Becoming a lawyer is no easy task. It takes significant levels of discipline, time, and dedication to earn a new law degree. But the legal stress doesn’t cease after your student life. U.S. colleges offer internships to new students after an undergraduate program. Some public and private colleges may also attach students to legal residencies and moot court opportunities. All these prepare them for the long haul because the professional legal practice can be more daunting after you become a young lawyer. So, why do people keep chasing law careers? Here are a few reasons.
The rule of law carries weight, and not everyone is deserving of its mantle. For many young legal students, the status quo and prestige of being called a lawyer handling notable cases is enough to soldier up for the final prize. Lawyers can often leverage their communities and status quo to enjoy some benefits with societal leadership roles, among others. For this reason, some lawyers like Malliha Wilson, who has been a significant part of the advancement of parliamentary democracy in Canada, have become role models.
Malliha Wilson is a Tamil Canadian lawyer who’s a named partner at her Nava Wilson LLP law firm. She’s a key member of the South Asian Bar Association. As a family youth, she became the first visible minority to have served as an assistant deputy attorney general of the Government of Ontario. This became a huge milestone for the Federation of Asian Canadian Lawyers, the Canadian diaspora, and all Tamils of Sri Lanka. But Malliha’s extensive experience stretches beyond her 8-year term as an assistant deputy attorney general and her stint with the Supreme Court of Canada.
She has seen success on many levels after starting her career as the senior counsel for the Ministry of Government Services. Malliha became a special legal advisor to the Investment Management Corporation of Ontario (IMCO). The South Asian Bar Association bestowed a Distinguished Career Award on Malliha Wilson in 2009. Malliha also received a Gold Key Award from the board of the Osgoode Hall Law School alumni association. She’s a champion of diversity and continues to be a shining star for many lawyers and young women from minority groups.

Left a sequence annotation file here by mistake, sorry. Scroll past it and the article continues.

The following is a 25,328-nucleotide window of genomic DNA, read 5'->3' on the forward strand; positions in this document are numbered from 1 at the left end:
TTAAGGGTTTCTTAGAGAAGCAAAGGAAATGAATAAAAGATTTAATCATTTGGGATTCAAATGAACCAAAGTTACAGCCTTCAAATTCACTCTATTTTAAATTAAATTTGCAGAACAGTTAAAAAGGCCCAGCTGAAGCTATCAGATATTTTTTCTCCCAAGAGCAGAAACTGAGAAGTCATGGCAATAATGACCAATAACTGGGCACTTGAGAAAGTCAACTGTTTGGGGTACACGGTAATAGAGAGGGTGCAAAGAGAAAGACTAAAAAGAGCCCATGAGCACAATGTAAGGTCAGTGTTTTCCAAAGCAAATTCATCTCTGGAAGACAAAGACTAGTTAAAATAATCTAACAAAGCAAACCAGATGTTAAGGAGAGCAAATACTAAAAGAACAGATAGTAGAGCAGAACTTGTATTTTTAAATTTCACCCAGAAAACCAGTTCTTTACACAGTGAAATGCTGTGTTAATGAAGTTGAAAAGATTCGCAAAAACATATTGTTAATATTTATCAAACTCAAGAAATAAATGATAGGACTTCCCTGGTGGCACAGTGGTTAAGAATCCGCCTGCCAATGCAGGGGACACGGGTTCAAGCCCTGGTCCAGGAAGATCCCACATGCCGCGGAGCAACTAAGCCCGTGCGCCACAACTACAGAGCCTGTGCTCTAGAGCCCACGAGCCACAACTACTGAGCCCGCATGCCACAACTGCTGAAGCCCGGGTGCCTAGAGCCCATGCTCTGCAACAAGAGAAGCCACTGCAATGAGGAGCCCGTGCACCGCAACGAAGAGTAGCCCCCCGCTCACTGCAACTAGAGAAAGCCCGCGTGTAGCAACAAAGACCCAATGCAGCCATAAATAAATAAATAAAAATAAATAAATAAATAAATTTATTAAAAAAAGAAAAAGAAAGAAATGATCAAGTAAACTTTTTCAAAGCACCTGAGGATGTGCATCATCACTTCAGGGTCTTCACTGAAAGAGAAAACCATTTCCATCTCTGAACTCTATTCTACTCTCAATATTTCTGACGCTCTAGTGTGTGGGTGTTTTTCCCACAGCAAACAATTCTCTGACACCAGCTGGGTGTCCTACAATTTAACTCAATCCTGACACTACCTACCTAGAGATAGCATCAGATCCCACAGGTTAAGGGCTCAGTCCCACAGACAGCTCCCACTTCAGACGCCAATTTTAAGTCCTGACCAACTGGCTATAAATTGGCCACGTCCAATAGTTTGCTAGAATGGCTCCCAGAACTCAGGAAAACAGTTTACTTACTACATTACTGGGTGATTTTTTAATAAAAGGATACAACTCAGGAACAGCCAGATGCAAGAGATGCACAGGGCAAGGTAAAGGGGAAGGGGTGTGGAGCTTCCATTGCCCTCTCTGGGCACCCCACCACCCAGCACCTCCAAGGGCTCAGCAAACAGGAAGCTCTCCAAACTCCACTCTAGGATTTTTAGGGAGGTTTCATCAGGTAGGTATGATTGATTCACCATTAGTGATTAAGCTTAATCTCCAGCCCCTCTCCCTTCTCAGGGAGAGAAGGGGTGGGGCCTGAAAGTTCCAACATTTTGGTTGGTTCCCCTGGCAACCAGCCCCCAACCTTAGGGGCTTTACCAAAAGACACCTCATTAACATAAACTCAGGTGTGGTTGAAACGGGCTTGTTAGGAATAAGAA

Higher education law degrees can be bargaining chips for some of the world’s most glorious salaries. Lawyer salaries vary based on several factors, including experience, specialization, and associated company or client. For many recruiting law firms, your alma mater could count. A law degree from world stage institutions of higher education like Harvard can earn you much more than unknown legal schools can.
The country in which you practice can also affect your wage structure. Historically, many new lawyers earn higher wages compared to their colleagues in the United Kingdom. However, reports indicate some amendments in recent years, with some new UK lawyers earning up to 100,000 pounds. Besides the salary, lawyers can also enjoy several financial credit perks. Generally, any lawyer who has had an impressive career with a significant law firm can bank on it for low-interest loans and several other financial opportunities.
Last year, COVID-19 wiped out many jobs and businesses, and the legal sector experienced significant changes. Some of these shifts required new technological advancements to secure data files. But most of these issues can’t be compared to the major change in unemployment rates across several other industries. Fielding a new legal career can push you to significant levels of stability.
The global legal system has many categories, including human rights and civil rights. After getting basic knowledge, students may have to specialize in one of these areas, and the options abound. Another perk lawyers enjoy in their careers is scalability. For many young lawyers, the template is often up-or-out. That means working hard to rise above the ranks and earn more or pursue other related adventures.